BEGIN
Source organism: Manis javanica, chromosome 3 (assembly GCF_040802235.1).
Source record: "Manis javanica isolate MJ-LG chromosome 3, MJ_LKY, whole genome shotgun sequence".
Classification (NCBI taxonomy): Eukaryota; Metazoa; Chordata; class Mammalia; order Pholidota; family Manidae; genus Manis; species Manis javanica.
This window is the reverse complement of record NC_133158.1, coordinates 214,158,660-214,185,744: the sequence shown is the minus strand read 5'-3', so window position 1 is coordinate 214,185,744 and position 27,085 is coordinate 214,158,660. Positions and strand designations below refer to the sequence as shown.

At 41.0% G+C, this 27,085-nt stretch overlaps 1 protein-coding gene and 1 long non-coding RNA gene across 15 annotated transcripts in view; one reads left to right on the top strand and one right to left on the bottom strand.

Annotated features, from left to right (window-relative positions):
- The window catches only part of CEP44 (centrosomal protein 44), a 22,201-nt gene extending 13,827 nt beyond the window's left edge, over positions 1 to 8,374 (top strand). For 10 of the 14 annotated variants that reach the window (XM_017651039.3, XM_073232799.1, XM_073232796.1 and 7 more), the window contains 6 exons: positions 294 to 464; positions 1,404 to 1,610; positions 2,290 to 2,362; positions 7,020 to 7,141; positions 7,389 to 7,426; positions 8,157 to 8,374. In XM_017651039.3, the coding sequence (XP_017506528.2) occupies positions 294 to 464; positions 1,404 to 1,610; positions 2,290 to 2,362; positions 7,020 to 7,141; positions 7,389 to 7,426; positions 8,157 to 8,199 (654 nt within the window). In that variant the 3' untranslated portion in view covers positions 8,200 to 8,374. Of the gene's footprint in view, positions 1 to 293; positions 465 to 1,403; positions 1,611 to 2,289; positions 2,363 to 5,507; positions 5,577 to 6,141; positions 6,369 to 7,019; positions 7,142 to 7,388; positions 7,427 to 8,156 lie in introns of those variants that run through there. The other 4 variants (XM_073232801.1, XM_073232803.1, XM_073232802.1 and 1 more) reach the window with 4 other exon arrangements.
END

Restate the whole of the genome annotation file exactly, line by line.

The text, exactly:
Source organism: Manis javanica, chromosome 3 (assembly GCF_040802235.1).
Source record: "Manis javanica isolate MJ-LG chromosome 3, MJ_LKY, whole genome shotgun sequence".
Classification (NCBI taxonomy): Eukaryota; Metazoa; Chordata; class Mammalia; order Pholidota; family Manidae; genus Manis; species Manis javanica.
This window is the reverse complement of record NC_133158.1, coordinates 214,158,660-214,185,744: the sequence shown is the minus strand read 5'-3', so window position 1 is coordinate 214,185,744 and position 27,085 is coordinate 214,158,660. Positions and strand designations below refer to the sequence as shown.

At 41.0% G+C, this 27,085-nt stretch overlaps 1 protein-coding gene and 1 long non-coding RNA gene across 15 annotated transcripts in view; one reads left to right on the top strand and one right to left on the bottom strand.

Annotated features, from left to right (window-relative positions):
- The window catches only part of CEP44 (centrosomal protein 44), a 22,201-nt gene extending 13,827 nt beyond the window's left edge, over positions 1 to 8,374 (top strand). For 10 of the 14 annotated variants that reach the window (XM_017651039.3, XM_073232799.1, XM_073232796.1 and 7 more), the window contains 6 exons: positions 294 to 464; positions 1,404 to 1,610; positions 2,290 to 2,362; positions 7,020 to 7,141; positions 7,389 to 7,426; positions 8,157 to 8,374. In XM_017651039.3, the coding sequence (XP_017506528.2) occupies positions 294 to 464; positions 1,404 to 1,610; positions 2,290 to 2,362; positions 7,020 to 7,141; positions 7,389 to 7,426; positions 8,157 to 8,199 (654 nt within the window). In that variant the 3' untranslated portion in view covers positions 8,200 to 8,374. Of the gene's footprint in view, positions 1 to 293; positions 465 to 1,403; positions 1,611 to 2,289; positions 2,363 to 5,507; positions 5,577 to 6,141; positions 6,369 to 7,019; positions 7,142 to 7,388; positions 7,427 to 8,156 lie in introns of those variants that run through there. The other 4 variants (XM_073232801.1, XM_073232803.1, XM_073232802.1 and 1 more) reach the window with 4 other exon arrangements.